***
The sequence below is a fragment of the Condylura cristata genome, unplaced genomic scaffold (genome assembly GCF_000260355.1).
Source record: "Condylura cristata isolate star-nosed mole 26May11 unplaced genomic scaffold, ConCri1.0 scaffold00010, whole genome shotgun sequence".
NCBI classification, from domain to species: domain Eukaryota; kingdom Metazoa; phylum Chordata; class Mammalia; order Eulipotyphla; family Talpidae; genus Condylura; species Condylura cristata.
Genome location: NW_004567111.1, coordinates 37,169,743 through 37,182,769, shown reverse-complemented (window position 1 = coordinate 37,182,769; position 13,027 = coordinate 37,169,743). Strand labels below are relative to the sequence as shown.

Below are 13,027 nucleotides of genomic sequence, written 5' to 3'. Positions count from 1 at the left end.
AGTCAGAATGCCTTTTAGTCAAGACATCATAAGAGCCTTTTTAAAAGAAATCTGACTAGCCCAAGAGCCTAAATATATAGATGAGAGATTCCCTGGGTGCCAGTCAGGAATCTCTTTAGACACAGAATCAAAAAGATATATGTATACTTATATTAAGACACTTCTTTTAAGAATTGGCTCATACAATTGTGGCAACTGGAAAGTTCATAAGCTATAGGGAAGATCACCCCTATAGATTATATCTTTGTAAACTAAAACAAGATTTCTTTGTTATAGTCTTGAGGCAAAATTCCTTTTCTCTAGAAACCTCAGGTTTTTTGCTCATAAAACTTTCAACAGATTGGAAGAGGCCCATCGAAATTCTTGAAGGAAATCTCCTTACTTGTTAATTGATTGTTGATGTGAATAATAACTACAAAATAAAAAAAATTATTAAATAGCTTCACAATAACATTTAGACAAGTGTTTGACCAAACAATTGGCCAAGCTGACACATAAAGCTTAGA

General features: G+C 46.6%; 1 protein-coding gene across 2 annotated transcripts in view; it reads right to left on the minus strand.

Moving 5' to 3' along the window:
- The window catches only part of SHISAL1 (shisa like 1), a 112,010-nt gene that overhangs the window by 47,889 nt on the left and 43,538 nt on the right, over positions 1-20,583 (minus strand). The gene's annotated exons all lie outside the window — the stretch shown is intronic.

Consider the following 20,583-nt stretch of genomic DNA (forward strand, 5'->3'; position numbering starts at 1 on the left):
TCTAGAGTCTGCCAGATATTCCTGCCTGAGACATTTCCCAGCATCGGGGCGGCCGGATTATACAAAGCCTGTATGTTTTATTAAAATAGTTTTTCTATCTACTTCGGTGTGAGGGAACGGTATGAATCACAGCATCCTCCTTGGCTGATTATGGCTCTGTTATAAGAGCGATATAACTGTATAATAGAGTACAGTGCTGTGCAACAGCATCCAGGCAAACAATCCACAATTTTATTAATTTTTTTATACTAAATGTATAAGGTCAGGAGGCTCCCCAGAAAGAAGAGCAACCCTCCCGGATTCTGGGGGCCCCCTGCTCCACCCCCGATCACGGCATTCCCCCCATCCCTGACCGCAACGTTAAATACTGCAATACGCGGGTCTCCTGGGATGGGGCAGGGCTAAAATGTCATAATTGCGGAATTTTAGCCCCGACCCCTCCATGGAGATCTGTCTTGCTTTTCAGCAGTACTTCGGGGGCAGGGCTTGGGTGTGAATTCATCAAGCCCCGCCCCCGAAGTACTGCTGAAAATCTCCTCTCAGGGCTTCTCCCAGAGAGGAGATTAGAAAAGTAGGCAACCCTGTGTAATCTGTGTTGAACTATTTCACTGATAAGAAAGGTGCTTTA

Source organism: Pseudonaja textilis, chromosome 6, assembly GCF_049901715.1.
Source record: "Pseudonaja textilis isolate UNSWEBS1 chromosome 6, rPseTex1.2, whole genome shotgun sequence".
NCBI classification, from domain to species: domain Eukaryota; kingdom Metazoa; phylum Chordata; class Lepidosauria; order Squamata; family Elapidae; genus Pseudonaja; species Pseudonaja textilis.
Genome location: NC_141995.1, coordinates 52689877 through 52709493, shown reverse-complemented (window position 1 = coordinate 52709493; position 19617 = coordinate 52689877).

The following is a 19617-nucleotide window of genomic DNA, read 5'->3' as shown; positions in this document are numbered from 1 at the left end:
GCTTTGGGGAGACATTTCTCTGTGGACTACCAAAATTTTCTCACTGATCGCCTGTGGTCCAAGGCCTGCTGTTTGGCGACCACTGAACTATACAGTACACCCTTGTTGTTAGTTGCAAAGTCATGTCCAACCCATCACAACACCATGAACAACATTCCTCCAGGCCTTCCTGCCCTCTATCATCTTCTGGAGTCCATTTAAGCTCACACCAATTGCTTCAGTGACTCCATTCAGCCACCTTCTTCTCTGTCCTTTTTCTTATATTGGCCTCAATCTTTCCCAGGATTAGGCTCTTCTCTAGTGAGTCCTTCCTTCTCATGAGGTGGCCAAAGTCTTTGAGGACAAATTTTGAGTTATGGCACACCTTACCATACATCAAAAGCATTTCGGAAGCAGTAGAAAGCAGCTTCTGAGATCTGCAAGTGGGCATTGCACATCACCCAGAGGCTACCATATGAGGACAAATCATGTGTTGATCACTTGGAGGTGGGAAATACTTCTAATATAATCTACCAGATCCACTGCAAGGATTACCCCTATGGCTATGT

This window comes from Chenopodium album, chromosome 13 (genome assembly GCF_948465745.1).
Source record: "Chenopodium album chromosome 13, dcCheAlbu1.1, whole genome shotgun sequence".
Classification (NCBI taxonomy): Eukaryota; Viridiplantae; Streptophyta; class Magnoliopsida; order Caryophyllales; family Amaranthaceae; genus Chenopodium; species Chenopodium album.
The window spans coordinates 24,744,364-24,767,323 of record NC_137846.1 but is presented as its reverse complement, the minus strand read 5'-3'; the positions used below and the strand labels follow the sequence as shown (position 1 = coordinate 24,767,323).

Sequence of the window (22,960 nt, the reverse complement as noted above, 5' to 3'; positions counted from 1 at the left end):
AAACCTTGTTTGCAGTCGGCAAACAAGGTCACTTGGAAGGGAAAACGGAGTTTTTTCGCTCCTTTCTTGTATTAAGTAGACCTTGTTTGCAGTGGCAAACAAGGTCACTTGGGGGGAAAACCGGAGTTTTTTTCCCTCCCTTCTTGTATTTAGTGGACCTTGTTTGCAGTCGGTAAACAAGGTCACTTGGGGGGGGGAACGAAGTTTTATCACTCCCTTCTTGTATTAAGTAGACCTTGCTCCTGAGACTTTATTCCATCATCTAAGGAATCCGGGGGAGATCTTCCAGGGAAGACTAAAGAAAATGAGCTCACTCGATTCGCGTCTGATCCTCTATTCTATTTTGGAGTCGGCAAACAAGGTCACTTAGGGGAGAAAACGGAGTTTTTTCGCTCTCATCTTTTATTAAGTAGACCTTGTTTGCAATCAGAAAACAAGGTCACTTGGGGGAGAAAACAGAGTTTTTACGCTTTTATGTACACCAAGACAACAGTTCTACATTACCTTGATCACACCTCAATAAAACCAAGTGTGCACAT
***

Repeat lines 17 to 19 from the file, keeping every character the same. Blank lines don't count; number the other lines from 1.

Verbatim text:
GCTTTGGGGAGACATTTCTCTGTGGACTACCAAAATTTTCTCACTGATCGCCTGTGGTCCAAGGCCTGCTGTTTGGCGACCACTGAACTATACAGTACACCCTTGTTGTTAGTTGCAAAGTCATGTCCAACCCATCACAACACCATGAACAACATTCCTCCAGGCCTTCCTGCCCTCTATCATCTTCTGGAGTCCATTTAAGCTCACACCAATTGCTTCAGTGACTCCATTCAGCCACCTTCTTCTCTGTCCTTTTTCTTATATTGGCCTCAATCTTTCCCAGGATTAGGCTCTTCTCTAGTGAGTCCTTCCTTCTCATGAGGTGGCCAAAGTCTTTGAGGACAAATTTTGAGTTATGGCACACCTTACCATACATCAAAAGCATTTCGGAAGCAGTAGAAAGCAGCTTCTGAGATCTGCAAGTGGGCATTGCACATCACCCAGAGGCTACCATATGAGGACAAATCATGTGTTGATCACTTGGAGGTGGGAAATACTTCTAATATAATCTACCAGATCCACTGCAAGGATTACCCCTATGGCTATGT

This window comes from Chenopodium album, chromosome 13 (genome assembly GCF_948465745.1).
Source record: "Chenopodium album chromosome 13, dcCheAlbu1.1, whole genome shotgun sequence".